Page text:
Sunday Priorities

At church this morning we had a visitor from the Leprosy Mission Scotland. The speaker spoke movingly of the people – mainly in developing countries – who are afflicted with this disease today. There is a cure but because of ignorance and fear, sufferers delay going for help. It is a disease of poverty – spread rather like TB – and made worse by poor housing and hygiene. I’ve written about leprosy briefly here, and certainly have learned far more about the history of the illness worldwide than I had known.

Poor housing, poverty, fear, ignorance, lack of discipline…… all endemic in areas where leprosy flourishes. All equally present in our own society as instanced by the riots/looters and sheer violence and criminality over the past week. The Sunday Papers and pundits are voicing all sorts of theories, some of them every bit as violent in their vitriole, as the original participants themselves.

The theories include the following:

  • Greed
  • Lack of Education
  • Poverty
  • Gang culture
  • Laziness
  • Unemployment
  • Benefits “trap”
  • Drugs and alcohol
  • Single parenting
  • Lack of good role-model
  • No male influence in the household

You can probably add in many more ideas of your own. What strikes me today is the way that people are struggling to make sense of what happened. It is clear that many of the supposed reasons have their roots in the same culture as for leprosy. I suspect that the Leprosy Mission is supported like other charities, by both regular and one off contributions of money, and also through legacies. It’s not so easy to know what to do to make things better about our young people.

It is also much more difficult to try and fix people, as it were, especially when Human Rights can be so misused. What on earth are women thinking of when they march in scanty clothes declaring the right to be sluts? Or am I just getting past my sell-by date?

I long to see speakers visiting churches, politicians, local groups, with concrete ideas for ways to make things better amongst disaffected young people. This coming week thousands of children will be starting school for the first time, here in Scotland, the biggest thing we can do is to ensure that they leave school able to read, write and do standard arithmetic. That way everybody can engage in discussion and in working together to ensure a fairer society.

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6 Responses to Sunday Priorities

  1. Ray Barnes says:

    Like you Freda, I’m saddened, perplexed, and not a little frightened by the events of the past week in this supposedly settled part of the world.
    Who can say what is the trigger for every grievance and deprivation real or imagined to suddenly errupt into extreme violence.
    Perhaps your last paragraph has more to do with this than most things.
    Certainly there is a very large section of society which, possibly due to lack of basic literacy, feels not only marginalised, but unable to express their feeling of ‘third-class-citizenship.
    How we can educate, include and improve the status of these people without patronising them is the big question.
    We may not have all the answers, but if we can at least agree on the questions we are making progress.

  2. freda says:

    Ray, your point about helping without patronising is very important. Let’s hope politicians have had such a fright that they take the “third-class citizenship” seriously.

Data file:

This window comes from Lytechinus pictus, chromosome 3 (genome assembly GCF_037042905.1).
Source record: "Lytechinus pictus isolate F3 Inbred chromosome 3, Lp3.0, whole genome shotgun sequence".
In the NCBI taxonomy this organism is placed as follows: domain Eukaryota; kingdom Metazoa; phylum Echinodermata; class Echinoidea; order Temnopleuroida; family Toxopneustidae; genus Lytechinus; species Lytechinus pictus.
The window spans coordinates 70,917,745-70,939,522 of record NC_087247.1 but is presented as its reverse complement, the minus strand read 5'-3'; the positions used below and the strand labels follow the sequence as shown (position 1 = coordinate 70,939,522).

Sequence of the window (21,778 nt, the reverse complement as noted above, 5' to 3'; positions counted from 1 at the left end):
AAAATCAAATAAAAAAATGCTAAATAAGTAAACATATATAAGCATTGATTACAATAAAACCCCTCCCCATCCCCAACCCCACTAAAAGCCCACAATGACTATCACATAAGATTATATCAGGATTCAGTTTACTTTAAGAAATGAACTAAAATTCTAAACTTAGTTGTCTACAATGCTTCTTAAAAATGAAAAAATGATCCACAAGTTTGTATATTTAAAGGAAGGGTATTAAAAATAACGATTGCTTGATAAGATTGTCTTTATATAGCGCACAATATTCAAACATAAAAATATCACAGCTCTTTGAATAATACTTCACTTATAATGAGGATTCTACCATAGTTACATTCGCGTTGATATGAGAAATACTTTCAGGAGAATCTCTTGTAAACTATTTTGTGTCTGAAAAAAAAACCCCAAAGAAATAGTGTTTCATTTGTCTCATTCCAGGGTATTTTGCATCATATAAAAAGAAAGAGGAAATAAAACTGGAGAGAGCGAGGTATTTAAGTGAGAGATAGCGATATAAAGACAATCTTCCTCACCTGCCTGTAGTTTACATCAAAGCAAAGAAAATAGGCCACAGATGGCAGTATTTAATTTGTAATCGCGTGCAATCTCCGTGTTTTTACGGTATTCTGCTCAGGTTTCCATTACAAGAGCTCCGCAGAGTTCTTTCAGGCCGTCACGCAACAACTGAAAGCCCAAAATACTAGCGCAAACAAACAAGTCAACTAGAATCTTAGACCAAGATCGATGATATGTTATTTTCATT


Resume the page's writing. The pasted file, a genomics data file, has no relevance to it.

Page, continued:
3. Dianne says:

    From what I read in our papers, the Washington Post and New York Times, most of those arrested had no idea why they did what they did. The stolen goods ranged from a pack of chewing gum to bottled water. The gal who was supposed to represent Britain at the Olympics was turned in by her own parents. Of course, both the left and the right will have a field day advancing every wrong theory under the sun. The truth is most of us can get caught up in the moment. Do you suppose this is what is meant by ‘original sin?”

    As for leprosy, I wish we spent more of our tax dollars on medican outreach and less on armament.

  4. Anne Gibert says:

    I suspect that, though there are many contributing factors, an underlying problem of overcrowding and migrating populations brings together cultures with clashing values. It will get worse as time goes on because there are just too many people in the world and its population is increasing with alarming speed. Early education may help to provide some sort of stability, but until humans learn to control reproductive rates these things will continue to happen all too often.

  5. LC says:

    It is hard for me to “walk in their shoes” with no knowledge of the lives of the rioters and looters. There are so many decisions today that people make that make no sense to me whether they are in positions of respnsibility or are unemployable. Maybe reaching a point of love and compassion, as you mentioned in your earlier post is more practical than most pundits would admit, but also most difficult.

  6. Mina says:

    I find it most interesting that it appears to be only the leaders of the Sikh religion who are being very vocal in the need for greater religious bodies support in bringing values back to the general population. The general values of religion, no matter what faith, are similar and at present appear to be sadly lacking. Somehow I don’t think our politicians have any real idea of how to work though this problem other than by ‘policing’ – very sad all round.

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